C-5 Galaxy: Heavy Lifting
The Vietnam War underscored the urgency of developing the capability to move U.S. troops and weapons quickly overseas. The need? A huge military transport that could carry nearly every type of combat equipment—including heavy tanks and helicopters—any place in the world. The solution? Lockheed’s C-5 Galaxy.
Lockheed won the competition to develop and build the super-sized transport in 1965. The requirements were daunting. The transport needed to have a maximum take-off weight more than twice that of the
, Lockheed’s prior entry in military transport aircraft. Lockheed rose to the challenge, delivering the first plane to the U.S. Air Force in 1970. It was one of the world’s largest military aircraft with a cargo compartment five times as large as that of the C-141—big enough to hold four Sheridan light tanks or a Chinook helicopter. Uniquely, the C-5’s nose section swung up to enable double rows of vehicles to drive straight through the aircraft.
Almost immediately, the plane took off for Vietnam. Because it could transport about 98 percent of the Army’s range of equipment, the C-5 soon became indispensable to the war effort. It has supported U.S. military operations in every major conflict since. It airlifted relief supplies to war-torn Rwanda in 1994 and supported the 1979 British-led peacekeeping mission in Zimbabwe. When a C-5 delivered critical supplies to Israel during the 1973 Yom Kippur War, Prime Minister Golda Meir said, “For generations to come, all will be told of the miracle of the immense planes from the United States.”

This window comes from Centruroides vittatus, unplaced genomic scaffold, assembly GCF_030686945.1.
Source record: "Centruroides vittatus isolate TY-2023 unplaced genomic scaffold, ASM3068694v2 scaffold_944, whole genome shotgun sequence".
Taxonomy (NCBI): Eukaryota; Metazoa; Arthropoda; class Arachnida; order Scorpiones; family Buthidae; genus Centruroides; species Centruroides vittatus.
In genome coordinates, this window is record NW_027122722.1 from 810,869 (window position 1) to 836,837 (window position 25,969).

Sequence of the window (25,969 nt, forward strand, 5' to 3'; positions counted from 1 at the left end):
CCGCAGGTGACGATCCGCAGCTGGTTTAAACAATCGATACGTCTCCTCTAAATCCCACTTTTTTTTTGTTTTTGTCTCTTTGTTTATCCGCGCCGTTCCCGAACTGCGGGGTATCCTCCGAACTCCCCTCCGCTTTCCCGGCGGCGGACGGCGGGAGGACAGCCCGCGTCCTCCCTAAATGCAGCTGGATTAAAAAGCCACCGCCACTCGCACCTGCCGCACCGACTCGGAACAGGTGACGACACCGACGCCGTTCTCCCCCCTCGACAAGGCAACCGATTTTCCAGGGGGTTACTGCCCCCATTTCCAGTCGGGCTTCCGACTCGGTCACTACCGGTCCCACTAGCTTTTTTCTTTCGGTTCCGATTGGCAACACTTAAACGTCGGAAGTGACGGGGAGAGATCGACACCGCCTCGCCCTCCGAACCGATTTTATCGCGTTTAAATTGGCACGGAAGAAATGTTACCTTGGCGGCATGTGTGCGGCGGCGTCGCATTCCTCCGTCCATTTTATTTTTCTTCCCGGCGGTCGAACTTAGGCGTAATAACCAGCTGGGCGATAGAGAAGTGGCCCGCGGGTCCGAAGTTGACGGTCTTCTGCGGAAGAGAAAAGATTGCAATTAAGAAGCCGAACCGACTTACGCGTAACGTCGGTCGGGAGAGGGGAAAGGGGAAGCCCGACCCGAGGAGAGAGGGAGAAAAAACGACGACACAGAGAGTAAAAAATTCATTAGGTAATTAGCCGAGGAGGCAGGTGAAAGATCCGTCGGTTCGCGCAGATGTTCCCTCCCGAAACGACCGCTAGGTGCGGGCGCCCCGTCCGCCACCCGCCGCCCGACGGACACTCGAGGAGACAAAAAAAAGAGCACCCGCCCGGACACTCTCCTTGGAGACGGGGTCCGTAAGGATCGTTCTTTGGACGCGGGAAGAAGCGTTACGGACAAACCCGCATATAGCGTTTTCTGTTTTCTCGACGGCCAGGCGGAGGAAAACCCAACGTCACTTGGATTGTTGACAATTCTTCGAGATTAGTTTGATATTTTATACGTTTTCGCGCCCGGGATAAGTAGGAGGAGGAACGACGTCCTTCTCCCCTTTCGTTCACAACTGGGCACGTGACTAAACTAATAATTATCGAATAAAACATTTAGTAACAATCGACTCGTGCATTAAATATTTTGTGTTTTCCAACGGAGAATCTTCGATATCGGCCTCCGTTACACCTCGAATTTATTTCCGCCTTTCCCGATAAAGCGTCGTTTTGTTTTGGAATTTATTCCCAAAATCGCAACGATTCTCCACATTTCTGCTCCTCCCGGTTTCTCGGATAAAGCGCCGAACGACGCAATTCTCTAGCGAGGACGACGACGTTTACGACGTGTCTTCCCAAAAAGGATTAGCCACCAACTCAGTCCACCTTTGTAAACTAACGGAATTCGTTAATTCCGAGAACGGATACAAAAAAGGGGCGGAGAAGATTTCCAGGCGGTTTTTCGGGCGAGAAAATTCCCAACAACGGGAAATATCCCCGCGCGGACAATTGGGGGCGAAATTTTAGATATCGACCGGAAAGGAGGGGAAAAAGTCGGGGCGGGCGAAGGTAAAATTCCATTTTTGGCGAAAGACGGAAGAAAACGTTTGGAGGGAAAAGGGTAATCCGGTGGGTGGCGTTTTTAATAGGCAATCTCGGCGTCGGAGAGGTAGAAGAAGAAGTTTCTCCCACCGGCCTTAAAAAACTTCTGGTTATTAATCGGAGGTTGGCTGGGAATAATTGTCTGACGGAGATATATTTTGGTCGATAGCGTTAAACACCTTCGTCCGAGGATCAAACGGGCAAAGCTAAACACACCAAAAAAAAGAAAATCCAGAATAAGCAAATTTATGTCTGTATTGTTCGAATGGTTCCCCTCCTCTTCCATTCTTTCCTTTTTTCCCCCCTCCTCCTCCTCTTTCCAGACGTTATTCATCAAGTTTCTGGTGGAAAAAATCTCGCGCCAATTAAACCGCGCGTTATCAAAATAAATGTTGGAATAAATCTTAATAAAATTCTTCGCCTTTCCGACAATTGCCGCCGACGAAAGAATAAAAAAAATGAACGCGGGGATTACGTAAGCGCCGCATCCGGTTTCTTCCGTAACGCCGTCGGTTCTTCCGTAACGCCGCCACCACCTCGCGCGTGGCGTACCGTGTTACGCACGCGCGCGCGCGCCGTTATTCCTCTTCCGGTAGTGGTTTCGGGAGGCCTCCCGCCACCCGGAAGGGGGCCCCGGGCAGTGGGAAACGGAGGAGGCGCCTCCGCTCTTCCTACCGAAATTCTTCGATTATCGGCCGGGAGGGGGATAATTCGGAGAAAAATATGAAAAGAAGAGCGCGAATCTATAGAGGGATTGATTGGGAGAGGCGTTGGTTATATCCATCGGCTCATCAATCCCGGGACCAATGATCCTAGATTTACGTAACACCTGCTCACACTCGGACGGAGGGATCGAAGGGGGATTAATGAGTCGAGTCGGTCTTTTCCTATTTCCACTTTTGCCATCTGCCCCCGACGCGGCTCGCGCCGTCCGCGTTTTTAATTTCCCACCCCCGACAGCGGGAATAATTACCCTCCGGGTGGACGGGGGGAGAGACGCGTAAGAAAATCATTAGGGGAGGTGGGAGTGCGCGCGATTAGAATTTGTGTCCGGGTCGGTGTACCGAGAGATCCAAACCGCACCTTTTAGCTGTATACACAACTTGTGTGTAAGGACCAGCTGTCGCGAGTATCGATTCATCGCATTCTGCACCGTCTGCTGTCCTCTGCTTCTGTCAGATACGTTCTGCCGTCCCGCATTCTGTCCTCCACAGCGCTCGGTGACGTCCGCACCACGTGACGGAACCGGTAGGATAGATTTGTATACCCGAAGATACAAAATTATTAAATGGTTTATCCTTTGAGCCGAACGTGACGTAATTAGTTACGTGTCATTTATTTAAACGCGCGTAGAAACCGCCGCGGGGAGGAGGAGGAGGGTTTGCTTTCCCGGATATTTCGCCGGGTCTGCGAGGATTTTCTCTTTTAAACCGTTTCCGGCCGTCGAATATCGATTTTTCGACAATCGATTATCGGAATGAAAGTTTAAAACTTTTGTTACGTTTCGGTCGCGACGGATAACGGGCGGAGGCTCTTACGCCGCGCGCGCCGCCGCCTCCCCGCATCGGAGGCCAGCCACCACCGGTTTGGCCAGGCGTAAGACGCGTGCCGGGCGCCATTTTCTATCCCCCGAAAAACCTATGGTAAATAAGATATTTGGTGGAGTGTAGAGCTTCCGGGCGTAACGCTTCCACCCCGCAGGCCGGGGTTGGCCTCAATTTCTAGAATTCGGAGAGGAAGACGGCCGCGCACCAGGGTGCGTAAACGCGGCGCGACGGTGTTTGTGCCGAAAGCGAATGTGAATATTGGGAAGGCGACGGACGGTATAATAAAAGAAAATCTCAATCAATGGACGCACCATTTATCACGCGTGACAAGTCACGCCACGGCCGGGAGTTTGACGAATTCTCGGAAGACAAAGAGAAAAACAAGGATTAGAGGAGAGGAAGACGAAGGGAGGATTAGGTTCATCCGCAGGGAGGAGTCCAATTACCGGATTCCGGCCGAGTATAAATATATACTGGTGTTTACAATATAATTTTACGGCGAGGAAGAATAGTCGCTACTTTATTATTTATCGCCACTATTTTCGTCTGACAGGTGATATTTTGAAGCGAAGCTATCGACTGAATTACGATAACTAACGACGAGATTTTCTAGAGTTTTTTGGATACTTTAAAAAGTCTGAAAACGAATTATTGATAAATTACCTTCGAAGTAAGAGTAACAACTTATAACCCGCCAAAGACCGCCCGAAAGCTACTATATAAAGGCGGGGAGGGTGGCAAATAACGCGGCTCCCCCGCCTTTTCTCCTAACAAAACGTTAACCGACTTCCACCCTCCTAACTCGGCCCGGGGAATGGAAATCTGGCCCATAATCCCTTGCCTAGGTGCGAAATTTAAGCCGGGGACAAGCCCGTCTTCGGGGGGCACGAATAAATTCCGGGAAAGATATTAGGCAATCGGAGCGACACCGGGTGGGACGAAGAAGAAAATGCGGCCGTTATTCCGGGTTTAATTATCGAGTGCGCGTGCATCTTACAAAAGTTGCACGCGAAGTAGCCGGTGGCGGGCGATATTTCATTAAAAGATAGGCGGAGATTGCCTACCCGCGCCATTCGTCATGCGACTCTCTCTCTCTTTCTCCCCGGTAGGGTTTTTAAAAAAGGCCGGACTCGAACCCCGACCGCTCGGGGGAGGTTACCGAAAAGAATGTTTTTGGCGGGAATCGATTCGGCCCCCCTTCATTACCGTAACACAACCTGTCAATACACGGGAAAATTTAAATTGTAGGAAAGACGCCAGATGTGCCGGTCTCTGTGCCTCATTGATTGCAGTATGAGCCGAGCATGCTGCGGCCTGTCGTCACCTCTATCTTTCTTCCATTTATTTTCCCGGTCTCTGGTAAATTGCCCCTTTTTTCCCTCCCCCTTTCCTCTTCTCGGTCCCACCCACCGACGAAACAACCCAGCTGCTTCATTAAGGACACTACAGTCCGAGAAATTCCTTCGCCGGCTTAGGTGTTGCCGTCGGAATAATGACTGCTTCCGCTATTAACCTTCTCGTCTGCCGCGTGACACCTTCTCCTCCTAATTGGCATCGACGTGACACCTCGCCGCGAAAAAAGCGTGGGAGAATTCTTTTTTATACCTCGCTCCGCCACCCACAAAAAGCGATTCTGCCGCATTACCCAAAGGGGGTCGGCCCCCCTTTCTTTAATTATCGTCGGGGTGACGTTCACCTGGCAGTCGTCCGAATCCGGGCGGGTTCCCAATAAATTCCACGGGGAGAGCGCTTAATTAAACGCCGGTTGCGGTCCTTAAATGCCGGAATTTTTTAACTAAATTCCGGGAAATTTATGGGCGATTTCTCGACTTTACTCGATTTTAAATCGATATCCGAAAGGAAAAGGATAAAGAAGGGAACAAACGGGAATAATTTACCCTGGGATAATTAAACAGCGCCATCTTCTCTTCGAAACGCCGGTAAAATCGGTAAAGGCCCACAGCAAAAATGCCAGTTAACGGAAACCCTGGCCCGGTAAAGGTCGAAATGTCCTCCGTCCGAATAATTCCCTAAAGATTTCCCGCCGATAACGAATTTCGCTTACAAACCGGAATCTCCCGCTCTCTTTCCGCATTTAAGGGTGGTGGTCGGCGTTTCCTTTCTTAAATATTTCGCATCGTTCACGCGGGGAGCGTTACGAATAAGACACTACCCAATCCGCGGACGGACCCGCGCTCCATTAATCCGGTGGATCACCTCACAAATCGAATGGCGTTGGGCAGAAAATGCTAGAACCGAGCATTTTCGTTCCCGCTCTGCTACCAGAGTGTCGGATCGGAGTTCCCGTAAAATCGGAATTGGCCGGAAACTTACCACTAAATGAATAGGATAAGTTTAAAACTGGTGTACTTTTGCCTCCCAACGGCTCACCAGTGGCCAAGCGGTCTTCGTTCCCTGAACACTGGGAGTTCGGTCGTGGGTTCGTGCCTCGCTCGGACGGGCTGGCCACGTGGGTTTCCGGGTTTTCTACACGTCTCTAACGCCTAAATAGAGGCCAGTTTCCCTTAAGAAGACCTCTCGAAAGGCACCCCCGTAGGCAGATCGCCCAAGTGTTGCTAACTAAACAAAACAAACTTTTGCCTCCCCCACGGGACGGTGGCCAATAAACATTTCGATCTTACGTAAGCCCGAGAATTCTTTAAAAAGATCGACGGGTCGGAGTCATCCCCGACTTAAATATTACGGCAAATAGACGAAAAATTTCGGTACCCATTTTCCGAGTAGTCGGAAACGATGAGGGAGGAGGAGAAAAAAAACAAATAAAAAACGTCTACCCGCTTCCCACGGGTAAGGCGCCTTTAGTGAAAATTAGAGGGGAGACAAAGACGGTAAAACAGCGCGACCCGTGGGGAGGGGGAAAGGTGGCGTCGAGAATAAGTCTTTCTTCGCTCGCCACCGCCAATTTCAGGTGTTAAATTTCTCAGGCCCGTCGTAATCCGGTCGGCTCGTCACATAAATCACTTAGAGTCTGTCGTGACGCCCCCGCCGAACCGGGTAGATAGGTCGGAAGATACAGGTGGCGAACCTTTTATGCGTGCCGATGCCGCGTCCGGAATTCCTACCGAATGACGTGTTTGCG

As Lockheed persisted in improving the C-5 and increasing its reliability, the basic design proved solid. The newest version, the
C-5M Super Galaxy
, set 41 records and carried a payload weighing 176,610 pounds to an altitude of more than 41,100 feet in just under 24 minutes. In 2012, after more than 40 years of distinguished service, the C-5 is still conducting airlifts around the world, including in Iraq and Afghanistan. Updated models are expected to be in service for at least another 40 years.